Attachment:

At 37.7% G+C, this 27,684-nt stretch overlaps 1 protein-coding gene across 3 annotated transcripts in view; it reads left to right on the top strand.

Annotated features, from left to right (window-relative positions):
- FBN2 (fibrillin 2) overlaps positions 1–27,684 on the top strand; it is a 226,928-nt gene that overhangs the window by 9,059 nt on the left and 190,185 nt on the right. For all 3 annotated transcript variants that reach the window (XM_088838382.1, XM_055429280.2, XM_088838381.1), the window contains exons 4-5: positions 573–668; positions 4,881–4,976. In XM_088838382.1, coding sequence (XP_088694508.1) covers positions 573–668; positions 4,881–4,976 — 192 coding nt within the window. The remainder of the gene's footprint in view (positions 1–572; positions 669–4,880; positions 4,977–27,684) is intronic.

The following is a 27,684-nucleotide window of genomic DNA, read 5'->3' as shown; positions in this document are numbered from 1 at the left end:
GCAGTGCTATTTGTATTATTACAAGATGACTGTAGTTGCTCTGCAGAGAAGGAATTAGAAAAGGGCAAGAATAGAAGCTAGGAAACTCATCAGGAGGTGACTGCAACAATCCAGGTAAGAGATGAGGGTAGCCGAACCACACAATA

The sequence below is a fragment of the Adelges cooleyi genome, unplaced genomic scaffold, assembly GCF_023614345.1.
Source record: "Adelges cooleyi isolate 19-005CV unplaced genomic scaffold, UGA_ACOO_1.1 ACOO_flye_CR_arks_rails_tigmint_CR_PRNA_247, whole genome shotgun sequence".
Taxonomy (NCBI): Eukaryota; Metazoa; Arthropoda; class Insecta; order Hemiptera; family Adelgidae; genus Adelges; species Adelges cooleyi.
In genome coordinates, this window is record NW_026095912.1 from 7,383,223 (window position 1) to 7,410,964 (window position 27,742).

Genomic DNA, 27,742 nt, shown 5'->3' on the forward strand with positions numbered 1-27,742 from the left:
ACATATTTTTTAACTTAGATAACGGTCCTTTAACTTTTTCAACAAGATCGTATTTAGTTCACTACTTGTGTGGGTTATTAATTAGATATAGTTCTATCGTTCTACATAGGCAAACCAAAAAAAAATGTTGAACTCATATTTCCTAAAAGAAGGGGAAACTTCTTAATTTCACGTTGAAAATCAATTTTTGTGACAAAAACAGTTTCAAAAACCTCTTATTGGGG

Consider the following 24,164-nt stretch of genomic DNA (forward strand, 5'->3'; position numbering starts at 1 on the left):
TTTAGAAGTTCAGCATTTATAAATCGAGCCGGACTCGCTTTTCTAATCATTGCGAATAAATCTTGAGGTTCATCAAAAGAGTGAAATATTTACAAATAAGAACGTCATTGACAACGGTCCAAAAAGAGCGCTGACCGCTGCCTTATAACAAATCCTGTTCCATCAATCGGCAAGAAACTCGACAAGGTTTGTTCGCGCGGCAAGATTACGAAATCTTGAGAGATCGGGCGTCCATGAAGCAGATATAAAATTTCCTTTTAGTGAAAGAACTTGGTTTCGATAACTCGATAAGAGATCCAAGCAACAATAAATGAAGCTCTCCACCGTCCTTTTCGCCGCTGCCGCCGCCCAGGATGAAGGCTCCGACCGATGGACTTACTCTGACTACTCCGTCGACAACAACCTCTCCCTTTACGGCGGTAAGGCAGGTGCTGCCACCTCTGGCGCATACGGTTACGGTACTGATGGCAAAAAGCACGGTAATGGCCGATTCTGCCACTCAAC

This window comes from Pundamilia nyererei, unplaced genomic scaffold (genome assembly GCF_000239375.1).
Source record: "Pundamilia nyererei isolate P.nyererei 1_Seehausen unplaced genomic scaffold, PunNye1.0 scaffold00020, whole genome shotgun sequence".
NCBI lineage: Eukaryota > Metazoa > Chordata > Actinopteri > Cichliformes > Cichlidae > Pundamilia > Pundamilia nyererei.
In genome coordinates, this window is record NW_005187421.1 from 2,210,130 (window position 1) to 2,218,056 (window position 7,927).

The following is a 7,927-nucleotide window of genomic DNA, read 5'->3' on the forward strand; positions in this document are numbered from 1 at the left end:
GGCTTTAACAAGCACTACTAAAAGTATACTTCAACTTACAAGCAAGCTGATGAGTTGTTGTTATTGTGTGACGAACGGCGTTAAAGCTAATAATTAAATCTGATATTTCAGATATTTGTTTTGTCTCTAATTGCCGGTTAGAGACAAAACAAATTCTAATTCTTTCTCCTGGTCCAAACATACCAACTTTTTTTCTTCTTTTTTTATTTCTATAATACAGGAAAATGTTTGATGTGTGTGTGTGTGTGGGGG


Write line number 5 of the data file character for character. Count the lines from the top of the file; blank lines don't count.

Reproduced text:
GCAGTGCTATTTGTATTATTACAAGATGACTGTAGTTGCTCTGCAGAGAAGGAATTAGAAAAGGGCAAGAATAGAAGCTAGGAAACTCATCAGGAGGTGACTGCAACAATCCAGGTAAGAGATGAGGGTAGCCGAACCACACAATA